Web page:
Intellectual property is a fascinating and fast growing practice area. If you’ve done the IP elective on the LPC, chances are your lecturer has delighted in telling you that if ten thousand small meteorites fell on all of Coca-Cola’s factories tomorrow, the company would survive, for its lifeblood isn’t physical assets, but the brand.

Before starting at Taylor Vinters, I spent a year writing IP news stories for a London law firm. I was worried it would be difficult to find five interesting stories a week, but in fact the problem was in narrowing it down (you could write a story about Taylor Swift practically every week). Some of my favourites included:

  • Cheese Strings defending their trade mark against Cheesy Strings (it ain’t easy, being cheesy).
  • Norwegian underwear brand ‘Comfyballs’ denied US trademark (on the grounds of moral offensiveness)
  • The Somerset farmers who trade marked the hashtag #freecheesefriday
  • The hot competition for melt-resistant chocolate patents
  • 80s duo’s trade mark infringement claim against the Haulin’ Oats granola company.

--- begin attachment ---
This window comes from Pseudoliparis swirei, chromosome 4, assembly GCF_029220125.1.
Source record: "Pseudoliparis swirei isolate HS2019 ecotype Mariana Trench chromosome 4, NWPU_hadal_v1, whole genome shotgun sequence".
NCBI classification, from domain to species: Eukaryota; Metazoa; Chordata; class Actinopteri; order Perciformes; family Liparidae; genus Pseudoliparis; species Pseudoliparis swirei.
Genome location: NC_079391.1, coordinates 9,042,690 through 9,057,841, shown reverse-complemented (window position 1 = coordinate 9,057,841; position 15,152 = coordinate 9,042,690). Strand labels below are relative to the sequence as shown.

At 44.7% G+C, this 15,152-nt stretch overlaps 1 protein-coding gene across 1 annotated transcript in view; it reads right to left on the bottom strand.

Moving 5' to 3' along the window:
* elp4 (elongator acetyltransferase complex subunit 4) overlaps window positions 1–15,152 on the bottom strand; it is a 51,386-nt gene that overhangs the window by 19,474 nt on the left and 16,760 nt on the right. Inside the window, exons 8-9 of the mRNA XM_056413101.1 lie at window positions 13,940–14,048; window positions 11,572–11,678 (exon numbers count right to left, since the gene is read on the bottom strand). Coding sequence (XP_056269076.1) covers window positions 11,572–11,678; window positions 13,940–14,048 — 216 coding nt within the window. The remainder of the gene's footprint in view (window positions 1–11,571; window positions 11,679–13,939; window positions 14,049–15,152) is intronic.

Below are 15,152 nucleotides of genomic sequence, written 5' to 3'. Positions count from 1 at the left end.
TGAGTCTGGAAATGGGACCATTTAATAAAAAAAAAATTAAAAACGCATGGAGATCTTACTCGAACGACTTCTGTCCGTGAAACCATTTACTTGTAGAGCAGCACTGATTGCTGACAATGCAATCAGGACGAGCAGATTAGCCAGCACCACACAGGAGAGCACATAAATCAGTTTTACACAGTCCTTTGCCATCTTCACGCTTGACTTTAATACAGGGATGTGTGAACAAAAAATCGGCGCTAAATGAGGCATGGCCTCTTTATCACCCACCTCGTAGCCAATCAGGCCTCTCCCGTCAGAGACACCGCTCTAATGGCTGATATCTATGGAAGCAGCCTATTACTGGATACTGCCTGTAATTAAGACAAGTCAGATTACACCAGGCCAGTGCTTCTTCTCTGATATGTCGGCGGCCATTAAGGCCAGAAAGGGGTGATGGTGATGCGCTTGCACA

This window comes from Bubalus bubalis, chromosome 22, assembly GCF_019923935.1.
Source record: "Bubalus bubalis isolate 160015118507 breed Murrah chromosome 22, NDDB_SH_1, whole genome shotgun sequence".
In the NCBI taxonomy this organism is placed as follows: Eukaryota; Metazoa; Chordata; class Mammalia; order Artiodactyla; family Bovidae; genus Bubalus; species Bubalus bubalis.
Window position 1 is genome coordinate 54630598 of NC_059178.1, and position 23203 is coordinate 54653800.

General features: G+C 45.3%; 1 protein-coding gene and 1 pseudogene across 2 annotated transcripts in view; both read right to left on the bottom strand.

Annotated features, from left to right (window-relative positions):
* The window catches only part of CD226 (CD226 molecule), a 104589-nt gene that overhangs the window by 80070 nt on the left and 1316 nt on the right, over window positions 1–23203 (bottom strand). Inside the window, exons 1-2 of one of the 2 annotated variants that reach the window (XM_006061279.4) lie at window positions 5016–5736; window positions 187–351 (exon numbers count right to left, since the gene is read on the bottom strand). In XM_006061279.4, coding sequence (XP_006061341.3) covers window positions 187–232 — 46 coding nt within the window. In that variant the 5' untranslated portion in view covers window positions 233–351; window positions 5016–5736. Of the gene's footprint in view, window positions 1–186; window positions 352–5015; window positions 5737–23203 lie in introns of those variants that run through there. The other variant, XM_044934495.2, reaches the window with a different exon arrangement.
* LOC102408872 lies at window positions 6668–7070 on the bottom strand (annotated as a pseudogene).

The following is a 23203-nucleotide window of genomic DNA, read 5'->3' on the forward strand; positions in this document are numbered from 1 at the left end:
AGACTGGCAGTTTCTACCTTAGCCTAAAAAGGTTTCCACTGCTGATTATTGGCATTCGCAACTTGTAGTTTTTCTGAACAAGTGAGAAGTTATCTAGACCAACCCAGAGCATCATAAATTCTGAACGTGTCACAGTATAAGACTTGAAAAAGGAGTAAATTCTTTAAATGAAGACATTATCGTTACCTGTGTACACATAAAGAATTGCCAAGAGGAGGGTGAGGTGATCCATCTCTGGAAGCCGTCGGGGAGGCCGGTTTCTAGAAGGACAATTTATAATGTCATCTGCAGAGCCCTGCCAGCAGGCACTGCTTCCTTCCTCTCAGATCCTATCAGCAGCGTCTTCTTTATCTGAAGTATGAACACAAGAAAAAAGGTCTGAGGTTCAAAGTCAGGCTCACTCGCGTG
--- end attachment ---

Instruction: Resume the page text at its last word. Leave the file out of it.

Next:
I had fun writing the stories and hoped I would have the chance to do some work with the brands team at Taylor Vinters. I was very pleased to discover that I would be spending my second seat working with brands team leader Louisa Dixon. Louisa is ranked as one of World Trade Mark Review’s top 1000 lawyers and I’ve learned a huge amount from working with her.

I’ve enjoyed being able to put my IP knowledge into practice in this seat. Highlights included:

  • On my first day, researching bikini designs to see if a client was at risk of infringing any registered designs.
  • Helping a cake shop apply for a trade mark
  • Helping draft a copyright/performance rights assignment for a university.
  • Helping draft opposition proceedings for a major client after our trade mark watch service identified a competitor who was seeking to register a similar brand name.
  • Presenting a legal update to the rest of the team on the London Taxi case.

The firm acts for a lot of high growth technology companies, for whom IP is incredibly important. In short, if you like IP, TV is the place to be.

Written by Nick Smallwood – First Year Trainee


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